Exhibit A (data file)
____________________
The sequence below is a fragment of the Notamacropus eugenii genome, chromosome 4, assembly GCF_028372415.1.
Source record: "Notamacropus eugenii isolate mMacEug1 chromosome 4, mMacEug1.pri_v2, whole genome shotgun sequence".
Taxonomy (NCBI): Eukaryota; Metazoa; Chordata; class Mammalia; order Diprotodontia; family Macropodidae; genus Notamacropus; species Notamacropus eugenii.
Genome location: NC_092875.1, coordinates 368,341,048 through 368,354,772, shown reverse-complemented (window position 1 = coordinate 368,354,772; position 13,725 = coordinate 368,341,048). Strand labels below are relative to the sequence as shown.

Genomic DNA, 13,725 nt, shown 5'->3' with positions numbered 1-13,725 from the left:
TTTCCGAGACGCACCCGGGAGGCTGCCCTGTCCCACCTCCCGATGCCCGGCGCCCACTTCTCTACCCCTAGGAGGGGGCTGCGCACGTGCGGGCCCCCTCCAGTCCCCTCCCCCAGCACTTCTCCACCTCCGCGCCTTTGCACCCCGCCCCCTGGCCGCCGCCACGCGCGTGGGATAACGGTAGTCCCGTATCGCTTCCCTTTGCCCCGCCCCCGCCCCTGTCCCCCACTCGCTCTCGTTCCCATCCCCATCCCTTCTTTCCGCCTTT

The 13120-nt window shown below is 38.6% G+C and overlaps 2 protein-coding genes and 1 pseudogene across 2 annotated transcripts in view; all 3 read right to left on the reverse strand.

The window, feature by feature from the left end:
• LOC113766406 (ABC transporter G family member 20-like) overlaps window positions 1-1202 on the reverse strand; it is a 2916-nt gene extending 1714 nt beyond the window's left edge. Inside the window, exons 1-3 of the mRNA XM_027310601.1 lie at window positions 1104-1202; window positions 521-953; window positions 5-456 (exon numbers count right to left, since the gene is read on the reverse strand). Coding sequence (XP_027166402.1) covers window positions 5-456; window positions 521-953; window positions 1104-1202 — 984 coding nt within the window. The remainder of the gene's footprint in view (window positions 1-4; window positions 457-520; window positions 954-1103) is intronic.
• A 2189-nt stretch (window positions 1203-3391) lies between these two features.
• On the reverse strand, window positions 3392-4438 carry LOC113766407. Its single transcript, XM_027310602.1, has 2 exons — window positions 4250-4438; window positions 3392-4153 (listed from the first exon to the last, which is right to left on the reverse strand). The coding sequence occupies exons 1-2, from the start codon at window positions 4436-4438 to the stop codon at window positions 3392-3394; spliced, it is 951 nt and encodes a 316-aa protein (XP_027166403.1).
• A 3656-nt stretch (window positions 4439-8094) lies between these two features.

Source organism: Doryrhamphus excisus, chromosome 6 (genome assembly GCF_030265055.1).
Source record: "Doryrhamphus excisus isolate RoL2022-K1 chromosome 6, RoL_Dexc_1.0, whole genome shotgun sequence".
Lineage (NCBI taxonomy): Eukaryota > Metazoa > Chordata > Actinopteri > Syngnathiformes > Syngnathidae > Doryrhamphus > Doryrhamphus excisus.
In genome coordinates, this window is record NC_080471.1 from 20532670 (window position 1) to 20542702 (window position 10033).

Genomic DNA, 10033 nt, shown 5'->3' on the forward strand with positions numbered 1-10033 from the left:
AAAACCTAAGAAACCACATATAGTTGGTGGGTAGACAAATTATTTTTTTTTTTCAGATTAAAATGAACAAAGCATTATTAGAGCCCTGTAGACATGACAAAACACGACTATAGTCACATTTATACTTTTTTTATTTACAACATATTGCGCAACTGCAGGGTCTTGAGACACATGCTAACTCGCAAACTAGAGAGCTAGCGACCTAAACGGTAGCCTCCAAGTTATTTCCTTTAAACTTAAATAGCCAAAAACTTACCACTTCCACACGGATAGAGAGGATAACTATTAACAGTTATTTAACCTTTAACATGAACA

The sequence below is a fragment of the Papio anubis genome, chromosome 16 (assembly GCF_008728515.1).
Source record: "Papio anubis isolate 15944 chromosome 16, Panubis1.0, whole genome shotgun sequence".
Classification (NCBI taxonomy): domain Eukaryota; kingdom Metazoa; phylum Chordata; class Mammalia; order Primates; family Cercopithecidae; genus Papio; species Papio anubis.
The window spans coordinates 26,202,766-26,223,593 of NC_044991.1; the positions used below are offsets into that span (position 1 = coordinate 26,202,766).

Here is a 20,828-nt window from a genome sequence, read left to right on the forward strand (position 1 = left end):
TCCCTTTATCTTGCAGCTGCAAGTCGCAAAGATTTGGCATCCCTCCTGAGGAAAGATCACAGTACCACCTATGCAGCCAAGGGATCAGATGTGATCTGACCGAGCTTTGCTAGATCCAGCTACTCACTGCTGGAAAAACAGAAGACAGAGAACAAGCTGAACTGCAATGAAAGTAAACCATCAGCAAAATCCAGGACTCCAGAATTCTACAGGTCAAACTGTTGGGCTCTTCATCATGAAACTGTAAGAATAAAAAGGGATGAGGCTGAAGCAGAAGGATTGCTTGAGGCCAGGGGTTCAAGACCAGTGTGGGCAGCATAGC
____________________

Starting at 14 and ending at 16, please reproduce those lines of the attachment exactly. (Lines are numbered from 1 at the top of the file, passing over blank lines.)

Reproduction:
Source record: "Doryrhamphus excisus isolate RoL2022-K1 chromosome 6, RoL_Dexc_1.0, whole genome shotgun sequence".
Lineage (NCBI taxonomy): Eukaryota > Metazoa > Chordata > Actinopteri > Syngnathiformes > Syngnathidae > Doryrhamphus > Doryrhamphus excisus.
In genome coordinates, this window is record NC_080471.1 from 20532670 (window position 1) to 20542702 (window position 10033).